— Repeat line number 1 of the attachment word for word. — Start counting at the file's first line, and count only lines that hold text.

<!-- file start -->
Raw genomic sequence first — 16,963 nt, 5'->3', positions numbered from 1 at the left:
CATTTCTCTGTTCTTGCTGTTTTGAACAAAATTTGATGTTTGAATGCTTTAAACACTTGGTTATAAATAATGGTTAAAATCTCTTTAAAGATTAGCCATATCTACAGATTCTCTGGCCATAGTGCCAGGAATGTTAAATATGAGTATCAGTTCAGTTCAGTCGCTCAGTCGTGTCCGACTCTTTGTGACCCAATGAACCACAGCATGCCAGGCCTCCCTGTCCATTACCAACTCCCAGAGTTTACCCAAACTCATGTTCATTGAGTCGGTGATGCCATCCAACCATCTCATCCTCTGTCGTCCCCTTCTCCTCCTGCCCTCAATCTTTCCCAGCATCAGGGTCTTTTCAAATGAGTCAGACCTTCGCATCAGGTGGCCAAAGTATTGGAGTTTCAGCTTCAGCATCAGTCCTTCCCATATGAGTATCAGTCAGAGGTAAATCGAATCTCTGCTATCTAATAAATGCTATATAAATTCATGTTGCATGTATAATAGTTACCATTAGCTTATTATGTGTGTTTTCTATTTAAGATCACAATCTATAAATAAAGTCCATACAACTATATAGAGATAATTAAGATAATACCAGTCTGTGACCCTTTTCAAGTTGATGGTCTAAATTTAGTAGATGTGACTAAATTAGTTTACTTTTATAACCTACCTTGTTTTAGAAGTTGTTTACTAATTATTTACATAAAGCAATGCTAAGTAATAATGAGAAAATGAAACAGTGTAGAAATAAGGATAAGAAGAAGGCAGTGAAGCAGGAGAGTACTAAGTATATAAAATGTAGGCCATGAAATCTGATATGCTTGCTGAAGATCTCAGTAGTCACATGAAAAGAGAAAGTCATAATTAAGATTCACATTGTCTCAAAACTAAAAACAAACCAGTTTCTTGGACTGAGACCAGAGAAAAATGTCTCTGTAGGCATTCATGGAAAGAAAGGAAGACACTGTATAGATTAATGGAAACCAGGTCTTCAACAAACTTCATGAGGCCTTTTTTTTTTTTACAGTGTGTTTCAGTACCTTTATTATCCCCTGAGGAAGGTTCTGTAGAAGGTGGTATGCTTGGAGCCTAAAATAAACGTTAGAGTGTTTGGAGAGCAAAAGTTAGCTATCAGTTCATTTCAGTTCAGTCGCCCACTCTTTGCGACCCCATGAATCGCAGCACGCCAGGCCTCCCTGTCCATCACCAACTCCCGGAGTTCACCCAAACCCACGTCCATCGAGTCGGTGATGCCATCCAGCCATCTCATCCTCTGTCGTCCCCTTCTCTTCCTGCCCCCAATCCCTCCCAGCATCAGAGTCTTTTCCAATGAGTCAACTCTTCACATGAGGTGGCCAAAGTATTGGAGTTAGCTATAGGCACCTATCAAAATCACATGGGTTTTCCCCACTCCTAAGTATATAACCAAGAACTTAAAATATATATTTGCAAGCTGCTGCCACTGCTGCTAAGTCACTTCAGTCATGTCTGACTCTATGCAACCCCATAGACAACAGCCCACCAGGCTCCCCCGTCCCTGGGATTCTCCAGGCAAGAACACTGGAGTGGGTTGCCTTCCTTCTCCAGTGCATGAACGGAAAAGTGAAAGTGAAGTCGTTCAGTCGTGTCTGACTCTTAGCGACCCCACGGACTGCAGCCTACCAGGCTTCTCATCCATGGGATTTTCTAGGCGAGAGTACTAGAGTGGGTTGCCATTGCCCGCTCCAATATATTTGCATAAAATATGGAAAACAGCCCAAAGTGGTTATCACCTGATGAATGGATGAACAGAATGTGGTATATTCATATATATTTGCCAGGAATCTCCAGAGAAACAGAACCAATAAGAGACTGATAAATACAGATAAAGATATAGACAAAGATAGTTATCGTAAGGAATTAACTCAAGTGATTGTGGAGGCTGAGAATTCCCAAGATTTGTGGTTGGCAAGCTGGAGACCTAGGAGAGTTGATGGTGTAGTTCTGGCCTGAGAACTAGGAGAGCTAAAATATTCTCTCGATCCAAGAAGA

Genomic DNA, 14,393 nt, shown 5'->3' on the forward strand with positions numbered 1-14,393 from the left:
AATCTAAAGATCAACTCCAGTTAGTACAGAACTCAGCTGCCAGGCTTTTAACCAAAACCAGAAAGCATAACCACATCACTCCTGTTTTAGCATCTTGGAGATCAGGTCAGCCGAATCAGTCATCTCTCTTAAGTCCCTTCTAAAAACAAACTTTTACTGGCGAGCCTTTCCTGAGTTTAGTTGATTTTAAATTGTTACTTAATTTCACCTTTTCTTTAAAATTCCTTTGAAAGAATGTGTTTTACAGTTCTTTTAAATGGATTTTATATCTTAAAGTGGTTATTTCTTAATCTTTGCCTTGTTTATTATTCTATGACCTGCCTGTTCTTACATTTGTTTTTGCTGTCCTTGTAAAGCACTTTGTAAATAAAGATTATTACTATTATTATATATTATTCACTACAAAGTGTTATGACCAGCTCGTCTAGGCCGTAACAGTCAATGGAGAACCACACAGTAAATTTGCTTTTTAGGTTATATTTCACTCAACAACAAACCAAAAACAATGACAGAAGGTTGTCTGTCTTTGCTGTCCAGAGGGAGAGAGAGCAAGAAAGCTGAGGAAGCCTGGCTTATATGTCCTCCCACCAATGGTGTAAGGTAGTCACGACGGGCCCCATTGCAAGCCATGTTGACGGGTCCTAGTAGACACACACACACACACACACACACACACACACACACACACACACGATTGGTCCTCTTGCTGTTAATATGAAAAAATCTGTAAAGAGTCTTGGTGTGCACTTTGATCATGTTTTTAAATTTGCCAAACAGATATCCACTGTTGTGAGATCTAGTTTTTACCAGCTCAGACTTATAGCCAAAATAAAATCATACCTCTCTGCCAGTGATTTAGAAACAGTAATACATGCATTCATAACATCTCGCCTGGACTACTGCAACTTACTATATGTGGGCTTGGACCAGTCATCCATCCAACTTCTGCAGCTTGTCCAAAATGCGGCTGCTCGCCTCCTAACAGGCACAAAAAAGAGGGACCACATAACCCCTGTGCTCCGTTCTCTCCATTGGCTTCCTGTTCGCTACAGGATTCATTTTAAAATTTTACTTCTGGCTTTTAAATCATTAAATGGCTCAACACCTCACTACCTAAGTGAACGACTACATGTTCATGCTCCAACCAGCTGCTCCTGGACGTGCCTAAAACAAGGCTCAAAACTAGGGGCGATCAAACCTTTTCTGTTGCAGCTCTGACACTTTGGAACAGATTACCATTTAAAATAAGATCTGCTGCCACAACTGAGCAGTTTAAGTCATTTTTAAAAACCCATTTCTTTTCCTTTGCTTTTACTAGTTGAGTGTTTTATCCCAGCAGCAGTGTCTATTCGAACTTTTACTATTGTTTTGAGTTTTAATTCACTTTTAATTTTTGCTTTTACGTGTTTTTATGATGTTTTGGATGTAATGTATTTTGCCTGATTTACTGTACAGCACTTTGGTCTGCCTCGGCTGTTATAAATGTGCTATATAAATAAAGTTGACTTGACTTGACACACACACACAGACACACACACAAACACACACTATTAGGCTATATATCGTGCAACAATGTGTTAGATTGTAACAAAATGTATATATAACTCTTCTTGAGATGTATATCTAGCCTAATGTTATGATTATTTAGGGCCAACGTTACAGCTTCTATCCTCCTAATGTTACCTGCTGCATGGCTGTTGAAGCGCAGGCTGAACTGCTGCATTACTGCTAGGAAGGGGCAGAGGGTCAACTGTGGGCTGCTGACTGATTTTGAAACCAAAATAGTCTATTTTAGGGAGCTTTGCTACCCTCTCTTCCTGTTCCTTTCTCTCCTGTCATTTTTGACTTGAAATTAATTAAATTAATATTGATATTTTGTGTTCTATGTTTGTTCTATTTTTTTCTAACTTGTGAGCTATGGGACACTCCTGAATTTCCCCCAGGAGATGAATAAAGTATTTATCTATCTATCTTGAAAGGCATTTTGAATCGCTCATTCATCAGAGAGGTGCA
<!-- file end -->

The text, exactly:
Raw genomic sequence first — 16,963 nt, 5'->3', positions numbered from 1 at the left: